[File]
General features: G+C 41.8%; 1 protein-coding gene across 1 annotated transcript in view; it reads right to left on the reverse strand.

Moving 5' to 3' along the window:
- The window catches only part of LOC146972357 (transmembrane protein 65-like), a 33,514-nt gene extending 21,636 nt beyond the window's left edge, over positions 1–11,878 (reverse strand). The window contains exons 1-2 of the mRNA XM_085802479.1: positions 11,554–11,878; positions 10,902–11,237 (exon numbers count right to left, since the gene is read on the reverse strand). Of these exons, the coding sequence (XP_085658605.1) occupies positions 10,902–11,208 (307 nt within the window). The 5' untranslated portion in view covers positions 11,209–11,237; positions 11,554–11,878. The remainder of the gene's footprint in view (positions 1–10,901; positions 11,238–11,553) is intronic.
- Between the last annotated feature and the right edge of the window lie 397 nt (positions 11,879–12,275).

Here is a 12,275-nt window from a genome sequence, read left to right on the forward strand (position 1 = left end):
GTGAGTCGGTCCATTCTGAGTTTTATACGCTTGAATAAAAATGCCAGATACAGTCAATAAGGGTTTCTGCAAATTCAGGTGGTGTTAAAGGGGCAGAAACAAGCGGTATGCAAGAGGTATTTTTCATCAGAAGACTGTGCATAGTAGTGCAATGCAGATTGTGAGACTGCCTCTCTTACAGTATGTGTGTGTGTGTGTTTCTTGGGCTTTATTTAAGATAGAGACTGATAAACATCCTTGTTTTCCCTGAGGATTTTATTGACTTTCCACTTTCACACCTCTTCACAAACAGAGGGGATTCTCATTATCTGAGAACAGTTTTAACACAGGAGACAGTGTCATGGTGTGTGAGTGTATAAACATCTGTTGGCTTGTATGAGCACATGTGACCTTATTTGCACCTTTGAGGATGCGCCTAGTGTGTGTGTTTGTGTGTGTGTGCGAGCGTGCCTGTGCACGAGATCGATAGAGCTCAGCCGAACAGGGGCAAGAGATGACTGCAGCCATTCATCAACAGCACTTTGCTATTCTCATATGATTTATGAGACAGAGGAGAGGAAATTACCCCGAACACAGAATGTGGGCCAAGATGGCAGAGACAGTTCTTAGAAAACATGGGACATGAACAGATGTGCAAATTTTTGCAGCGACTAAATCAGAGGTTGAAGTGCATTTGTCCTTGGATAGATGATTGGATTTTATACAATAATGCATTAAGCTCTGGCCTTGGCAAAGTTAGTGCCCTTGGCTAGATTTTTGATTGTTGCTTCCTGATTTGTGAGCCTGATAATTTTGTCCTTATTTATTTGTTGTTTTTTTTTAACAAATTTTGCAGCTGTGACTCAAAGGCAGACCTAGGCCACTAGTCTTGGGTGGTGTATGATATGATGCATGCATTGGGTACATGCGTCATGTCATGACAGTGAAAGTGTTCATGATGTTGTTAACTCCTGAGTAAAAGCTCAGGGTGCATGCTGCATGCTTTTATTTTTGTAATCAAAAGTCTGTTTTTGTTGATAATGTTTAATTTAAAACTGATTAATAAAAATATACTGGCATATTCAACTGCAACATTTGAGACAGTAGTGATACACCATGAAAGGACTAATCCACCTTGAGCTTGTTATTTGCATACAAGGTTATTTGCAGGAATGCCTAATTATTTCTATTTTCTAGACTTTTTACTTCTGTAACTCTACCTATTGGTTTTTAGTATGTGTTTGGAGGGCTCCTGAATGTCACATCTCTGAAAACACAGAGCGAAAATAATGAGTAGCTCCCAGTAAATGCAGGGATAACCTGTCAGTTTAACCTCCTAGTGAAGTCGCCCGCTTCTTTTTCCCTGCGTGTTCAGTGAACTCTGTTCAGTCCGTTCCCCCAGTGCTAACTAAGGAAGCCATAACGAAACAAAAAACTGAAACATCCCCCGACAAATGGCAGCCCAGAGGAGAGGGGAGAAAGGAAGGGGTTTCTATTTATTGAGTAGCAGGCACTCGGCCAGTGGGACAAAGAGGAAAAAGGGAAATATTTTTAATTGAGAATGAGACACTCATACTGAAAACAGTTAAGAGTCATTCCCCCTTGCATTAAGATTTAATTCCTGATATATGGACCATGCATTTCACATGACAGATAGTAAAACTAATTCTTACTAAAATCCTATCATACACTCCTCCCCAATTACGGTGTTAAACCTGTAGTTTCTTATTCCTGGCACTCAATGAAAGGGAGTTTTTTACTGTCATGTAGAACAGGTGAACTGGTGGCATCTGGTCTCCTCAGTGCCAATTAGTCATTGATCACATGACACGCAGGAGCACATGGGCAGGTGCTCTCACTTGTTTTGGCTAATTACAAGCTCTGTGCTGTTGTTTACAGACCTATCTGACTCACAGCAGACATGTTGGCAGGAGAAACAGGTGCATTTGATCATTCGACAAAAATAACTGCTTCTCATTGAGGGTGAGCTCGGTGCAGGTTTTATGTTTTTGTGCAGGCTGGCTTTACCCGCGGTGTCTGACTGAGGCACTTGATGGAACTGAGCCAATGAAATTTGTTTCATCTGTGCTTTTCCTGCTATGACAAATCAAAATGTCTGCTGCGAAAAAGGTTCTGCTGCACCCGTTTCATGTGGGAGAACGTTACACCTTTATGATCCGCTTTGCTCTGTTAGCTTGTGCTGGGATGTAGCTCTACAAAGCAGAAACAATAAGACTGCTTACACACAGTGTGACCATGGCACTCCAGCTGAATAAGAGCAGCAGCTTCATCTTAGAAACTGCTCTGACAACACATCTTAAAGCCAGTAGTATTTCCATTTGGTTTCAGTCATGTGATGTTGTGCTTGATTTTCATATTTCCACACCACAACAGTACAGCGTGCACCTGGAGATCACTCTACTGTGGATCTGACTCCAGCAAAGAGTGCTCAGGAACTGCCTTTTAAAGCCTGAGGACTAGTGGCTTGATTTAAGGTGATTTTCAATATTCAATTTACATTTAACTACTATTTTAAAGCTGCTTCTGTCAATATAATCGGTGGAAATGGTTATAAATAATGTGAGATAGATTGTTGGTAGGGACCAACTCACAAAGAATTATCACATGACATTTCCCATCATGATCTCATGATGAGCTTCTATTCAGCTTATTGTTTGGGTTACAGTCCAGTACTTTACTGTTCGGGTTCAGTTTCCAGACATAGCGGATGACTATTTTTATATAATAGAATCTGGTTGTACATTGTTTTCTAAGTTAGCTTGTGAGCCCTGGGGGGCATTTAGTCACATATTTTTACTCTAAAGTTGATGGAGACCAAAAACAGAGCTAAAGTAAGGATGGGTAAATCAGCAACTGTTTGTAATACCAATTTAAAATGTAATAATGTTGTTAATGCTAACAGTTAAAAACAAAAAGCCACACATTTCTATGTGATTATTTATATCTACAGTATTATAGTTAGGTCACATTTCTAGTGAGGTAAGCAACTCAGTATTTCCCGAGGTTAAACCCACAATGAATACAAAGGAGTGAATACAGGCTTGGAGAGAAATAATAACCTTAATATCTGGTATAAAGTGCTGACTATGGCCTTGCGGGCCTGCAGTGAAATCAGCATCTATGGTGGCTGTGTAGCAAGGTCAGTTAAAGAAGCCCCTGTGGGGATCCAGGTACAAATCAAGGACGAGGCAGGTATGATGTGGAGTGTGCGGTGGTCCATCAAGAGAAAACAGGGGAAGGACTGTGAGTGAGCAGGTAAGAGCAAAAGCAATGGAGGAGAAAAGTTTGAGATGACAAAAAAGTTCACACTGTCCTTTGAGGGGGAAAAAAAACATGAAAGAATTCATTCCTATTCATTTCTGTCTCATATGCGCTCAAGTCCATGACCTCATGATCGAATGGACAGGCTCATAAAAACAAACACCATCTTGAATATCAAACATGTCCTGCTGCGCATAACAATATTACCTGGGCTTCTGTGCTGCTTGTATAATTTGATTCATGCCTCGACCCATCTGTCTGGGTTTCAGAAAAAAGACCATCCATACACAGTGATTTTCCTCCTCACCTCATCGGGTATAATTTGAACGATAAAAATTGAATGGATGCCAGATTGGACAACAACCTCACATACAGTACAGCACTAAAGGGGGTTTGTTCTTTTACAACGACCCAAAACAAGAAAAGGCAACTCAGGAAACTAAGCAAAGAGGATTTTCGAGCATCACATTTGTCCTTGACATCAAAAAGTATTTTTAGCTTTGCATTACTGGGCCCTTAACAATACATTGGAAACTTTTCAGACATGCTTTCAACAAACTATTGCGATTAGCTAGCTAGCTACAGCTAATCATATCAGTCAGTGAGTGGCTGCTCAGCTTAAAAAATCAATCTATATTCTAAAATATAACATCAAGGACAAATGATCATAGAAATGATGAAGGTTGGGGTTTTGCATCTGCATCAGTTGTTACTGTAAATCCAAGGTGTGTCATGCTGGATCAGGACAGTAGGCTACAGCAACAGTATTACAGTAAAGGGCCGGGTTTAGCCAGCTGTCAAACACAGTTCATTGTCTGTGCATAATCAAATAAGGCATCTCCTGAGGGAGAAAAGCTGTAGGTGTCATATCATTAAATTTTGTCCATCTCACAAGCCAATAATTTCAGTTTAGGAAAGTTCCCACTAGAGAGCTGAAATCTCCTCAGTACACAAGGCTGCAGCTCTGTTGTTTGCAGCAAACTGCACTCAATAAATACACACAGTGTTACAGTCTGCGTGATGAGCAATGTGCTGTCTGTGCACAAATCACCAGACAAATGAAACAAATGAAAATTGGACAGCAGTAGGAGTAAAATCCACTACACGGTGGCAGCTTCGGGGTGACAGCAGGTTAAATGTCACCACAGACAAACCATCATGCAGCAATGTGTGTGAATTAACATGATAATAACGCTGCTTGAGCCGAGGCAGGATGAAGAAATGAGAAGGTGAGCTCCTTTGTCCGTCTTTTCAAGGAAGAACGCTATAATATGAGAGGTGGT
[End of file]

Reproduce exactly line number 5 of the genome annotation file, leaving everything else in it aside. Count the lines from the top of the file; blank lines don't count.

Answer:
Here is a 12,275-nt window from a genome sequence, read left to right on the forward strand (position 1 = left end):